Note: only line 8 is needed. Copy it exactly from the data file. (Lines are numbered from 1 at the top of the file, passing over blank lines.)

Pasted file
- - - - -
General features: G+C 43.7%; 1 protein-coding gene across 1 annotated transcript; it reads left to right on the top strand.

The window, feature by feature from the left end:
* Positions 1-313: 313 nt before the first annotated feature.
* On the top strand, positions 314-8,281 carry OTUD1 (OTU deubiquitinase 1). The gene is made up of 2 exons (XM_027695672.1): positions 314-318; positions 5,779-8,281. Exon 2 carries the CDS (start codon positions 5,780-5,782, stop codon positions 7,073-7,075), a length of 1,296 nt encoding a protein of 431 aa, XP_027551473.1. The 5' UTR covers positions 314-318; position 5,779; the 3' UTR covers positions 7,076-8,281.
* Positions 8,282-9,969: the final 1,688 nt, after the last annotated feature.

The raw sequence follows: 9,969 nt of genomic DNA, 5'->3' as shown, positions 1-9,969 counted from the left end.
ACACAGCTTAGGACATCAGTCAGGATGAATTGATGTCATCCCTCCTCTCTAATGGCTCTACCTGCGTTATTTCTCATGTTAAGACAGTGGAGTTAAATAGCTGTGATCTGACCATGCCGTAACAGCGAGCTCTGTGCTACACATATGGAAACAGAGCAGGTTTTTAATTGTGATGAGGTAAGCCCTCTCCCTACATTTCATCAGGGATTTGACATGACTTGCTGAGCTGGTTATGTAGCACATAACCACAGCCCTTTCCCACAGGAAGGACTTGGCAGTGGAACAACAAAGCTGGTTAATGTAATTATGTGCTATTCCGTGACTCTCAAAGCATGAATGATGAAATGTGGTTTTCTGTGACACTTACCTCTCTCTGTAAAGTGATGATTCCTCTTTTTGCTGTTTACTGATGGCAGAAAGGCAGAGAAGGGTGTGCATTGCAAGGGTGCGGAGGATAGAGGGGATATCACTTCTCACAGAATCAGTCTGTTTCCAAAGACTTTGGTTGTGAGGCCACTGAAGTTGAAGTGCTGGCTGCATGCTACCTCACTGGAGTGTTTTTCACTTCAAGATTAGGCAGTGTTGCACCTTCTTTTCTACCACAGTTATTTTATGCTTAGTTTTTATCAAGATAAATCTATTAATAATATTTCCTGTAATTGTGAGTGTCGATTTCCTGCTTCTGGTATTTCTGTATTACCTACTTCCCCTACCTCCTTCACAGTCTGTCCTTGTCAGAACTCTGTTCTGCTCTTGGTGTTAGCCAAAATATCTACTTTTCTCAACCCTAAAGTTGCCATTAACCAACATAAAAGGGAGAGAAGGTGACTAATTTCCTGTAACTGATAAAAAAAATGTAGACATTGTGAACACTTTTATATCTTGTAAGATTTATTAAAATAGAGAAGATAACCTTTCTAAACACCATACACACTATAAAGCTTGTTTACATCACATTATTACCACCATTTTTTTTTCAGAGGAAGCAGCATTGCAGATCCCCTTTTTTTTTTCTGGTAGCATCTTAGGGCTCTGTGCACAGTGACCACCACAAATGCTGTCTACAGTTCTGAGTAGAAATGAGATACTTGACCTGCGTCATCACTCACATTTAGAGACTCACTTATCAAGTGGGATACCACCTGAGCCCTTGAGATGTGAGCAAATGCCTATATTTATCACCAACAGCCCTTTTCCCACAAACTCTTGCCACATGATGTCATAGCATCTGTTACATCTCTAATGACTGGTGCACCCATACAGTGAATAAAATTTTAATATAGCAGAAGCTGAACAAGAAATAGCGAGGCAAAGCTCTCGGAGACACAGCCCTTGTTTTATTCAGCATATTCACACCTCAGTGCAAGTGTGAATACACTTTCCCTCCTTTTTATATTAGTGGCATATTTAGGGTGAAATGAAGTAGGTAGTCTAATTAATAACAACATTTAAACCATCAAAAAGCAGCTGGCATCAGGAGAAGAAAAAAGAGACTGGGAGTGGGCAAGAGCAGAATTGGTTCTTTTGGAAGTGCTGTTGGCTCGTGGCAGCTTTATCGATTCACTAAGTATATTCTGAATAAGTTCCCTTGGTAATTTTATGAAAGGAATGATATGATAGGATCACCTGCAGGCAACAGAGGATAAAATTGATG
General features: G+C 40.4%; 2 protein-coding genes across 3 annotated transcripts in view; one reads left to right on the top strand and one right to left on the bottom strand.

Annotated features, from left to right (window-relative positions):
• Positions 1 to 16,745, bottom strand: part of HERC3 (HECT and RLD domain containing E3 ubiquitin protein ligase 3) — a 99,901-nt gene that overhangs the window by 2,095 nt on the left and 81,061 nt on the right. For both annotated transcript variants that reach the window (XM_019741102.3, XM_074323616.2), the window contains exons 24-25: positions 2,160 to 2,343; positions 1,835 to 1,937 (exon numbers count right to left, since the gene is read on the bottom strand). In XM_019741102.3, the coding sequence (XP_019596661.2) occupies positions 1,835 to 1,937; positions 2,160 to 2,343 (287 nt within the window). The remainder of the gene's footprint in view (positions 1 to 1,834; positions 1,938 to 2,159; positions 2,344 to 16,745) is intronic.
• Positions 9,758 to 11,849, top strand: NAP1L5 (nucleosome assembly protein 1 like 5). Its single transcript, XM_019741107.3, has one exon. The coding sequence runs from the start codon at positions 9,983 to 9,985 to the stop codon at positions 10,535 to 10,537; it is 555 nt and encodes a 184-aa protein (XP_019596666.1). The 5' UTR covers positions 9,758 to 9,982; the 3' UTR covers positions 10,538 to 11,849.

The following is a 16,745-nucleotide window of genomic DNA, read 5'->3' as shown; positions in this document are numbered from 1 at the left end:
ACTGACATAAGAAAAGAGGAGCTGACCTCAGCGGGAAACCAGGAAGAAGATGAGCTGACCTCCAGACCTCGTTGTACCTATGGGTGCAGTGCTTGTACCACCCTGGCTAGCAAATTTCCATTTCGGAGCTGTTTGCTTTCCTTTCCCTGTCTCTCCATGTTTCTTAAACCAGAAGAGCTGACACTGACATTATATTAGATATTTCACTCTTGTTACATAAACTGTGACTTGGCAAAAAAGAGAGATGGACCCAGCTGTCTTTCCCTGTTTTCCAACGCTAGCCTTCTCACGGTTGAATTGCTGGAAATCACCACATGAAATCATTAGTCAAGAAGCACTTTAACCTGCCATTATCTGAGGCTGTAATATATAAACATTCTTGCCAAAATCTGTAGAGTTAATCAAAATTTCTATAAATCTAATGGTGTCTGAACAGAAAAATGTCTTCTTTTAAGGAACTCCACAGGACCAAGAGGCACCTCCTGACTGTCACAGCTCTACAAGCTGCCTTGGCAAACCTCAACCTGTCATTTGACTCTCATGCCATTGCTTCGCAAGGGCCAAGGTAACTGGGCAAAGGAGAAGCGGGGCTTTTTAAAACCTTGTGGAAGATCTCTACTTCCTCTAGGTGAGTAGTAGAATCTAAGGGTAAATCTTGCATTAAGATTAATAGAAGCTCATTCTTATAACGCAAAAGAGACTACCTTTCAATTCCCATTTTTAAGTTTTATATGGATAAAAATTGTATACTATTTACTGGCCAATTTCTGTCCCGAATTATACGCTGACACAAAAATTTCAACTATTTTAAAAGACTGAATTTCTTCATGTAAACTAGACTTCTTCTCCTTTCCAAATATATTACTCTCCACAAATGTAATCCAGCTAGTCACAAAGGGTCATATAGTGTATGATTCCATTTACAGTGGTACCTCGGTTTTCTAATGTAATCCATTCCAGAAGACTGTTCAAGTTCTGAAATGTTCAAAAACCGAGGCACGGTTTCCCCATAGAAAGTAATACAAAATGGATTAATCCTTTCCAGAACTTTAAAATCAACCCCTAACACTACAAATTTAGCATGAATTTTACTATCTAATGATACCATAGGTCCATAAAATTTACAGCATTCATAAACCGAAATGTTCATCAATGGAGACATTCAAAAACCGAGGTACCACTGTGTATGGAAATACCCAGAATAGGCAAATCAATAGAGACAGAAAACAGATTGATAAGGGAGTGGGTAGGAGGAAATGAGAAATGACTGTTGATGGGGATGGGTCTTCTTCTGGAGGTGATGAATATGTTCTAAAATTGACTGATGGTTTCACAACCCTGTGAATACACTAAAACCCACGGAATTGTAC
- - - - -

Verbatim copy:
General features: G+C 40.4%; 2 protein-coding genes across 3 annotated transcripts in view; one reads left to right on the top strand and one right to left on the bottom strand.